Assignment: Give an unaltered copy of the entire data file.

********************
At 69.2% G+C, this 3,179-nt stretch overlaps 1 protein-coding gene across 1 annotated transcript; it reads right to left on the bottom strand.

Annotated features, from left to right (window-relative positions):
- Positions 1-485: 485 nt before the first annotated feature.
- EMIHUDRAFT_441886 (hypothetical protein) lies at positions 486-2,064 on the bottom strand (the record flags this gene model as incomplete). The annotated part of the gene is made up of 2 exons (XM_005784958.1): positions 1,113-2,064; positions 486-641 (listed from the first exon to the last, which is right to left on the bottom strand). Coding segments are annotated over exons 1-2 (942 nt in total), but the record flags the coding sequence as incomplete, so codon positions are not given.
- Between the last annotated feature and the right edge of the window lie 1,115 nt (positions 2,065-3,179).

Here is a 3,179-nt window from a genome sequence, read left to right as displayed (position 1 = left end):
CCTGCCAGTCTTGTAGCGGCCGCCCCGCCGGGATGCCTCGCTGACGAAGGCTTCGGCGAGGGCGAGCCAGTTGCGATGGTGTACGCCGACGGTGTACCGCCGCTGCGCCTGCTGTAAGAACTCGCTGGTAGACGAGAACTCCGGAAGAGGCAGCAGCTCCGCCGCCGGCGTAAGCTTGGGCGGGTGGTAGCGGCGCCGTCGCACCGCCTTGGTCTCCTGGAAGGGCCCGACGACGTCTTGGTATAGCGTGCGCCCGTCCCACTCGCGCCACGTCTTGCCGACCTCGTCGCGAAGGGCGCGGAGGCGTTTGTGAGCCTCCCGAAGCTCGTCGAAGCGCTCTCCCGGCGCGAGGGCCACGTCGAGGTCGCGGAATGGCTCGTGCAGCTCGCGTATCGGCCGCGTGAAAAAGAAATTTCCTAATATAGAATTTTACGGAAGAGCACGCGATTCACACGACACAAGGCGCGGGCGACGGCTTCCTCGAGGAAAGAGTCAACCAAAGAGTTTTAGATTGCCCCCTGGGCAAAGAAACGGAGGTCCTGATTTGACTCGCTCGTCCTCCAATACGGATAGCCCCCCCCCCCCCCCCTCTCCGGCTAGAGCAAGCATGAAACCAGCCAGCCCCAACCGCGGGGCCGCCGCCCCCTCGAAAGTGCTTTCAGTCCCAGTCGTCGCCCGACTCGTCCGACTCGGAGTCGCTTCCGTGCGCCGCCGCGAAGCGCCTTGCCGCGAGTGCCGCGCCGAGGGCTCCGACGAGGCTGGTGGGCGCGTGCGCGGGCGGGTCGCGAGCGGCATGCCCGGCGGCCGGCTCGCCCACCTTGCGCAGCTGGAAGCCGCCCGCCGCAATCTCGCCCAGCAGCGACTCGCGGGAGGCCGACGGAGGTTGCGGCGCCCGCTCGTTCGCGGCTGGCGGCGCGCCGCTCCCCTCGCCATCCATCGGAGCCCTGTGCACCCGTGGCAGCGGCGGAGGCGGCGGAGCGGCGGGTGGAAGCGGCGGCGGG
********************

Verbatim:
At 69.2% G+C, this 3,179-nt stretch overlaps 1 protein-coding gene across 1 annotated transcript; it reads right to left on the bottom strand.

Annotated features, from left to right (window-relative positions):
- Positions 1-485: 485 nt before the first annotated feature.
- EMIHUDRAFT_441886 (hypothetical protein) lies at positions 486-2,064 on the bottom strand (the record flags this gene model as incomplete). The annotated part of the gene is made up of 2 exons (XM_005784958.1): positions 1,113-2,064; positions 486-641 (listed from the first exon to the last, which is right to left on the bottom strand). Coding segments are annotated over exons 1-2 (942 nt in total), but the record flags the coding sequence as incomplete, so codon positions are not given.
- Between the last annotated feature and the right edge of the window lie 1,115 nt (positions 2,065-3,179).

Here is a 3,179-nt window from a genome sequence, read left to right as displayed (position 1 = left end):
CCTGCCAGTCTTGTAGCGGCCGCCCCGCCGGGATGCCTCGCTGACGAAGGCTTCGGCGAGGGCGAGCCAGTTGCGATGGTGTACGCCGACGGTGTACCGCCGCTGCGCCTGCTGTAAGAACTCGCTGGTAGACGAGAACTCCGGAAGAGGCAGCAGCTCCGCCGCCGGCGTAAGCTTGGGCGGGTGGTAGCGGCGCCGTCGCACCGCCTTGGTCTCCTGGAAGGGCCCGACGACGTCTTGGTATAGCGTGCGCCCGTCCCACTCGCGCCACGTCTTGCCGACCTCGTCGCGAAGGGCGCGGAGGCGTTTGTGAGCCTCCCGAAGCTCGTCGAAGCGCTCTCCCGGCGCGAGGGCCACGTCGAGGTCGCGGAATGGCTCGTGCAGCTCGCGTATCGGCCGCGTGAAAAAGAAATTTCCTAATATAGAATTTTACGGAAGAGCACGCGATTCACACGACACAAGGCGCGGGCGACGGCTTCCTCGAGGAAAGAGTCAACCAAAGAGTTTTAGATTGCCCCCTGGGCAAAGAAACGGAGGTCCTGATTTGACTCGCTCGTCCTCCAATACGGATAGCCCCCCCCCCCCCCCCTCTCCGGCTAGAGCAAGCATGAAACCAGCCAGCCCCAACCGCGGGGCCGCCGCCCCCTCGAAAGTGCTTTCAGTCCCAGTCGTCGCCCGACTCGTCCGACTCGGAGTCGCTTCCGTGCGCCGCCGCGAAGCGCCTTGCCGCGAGTGCCGCGCCGAGGGCTCCGACGAGGCTGGTGGGCGCGTGCGCGGGCGGGTCGCGAGCGGCATGCCCGGCGGCCGGCTCGCCCACCTTGCGCAGCTGGAAGCCGCCCGCCGCAATCTCGCCCAGCAGCGACTCGCGGGAGGCCGACGGAGGTTGCGGCGCCCGCTCGTTCGCGGCTGGCGGCGCGCCGCTCCCCTCGCCATCCATCGGAGCCCTGTGCACCCGTGGCAGCGGCGGAGGCGGCGGAGCGGCGGGTGGAAGCGGCGGCGGG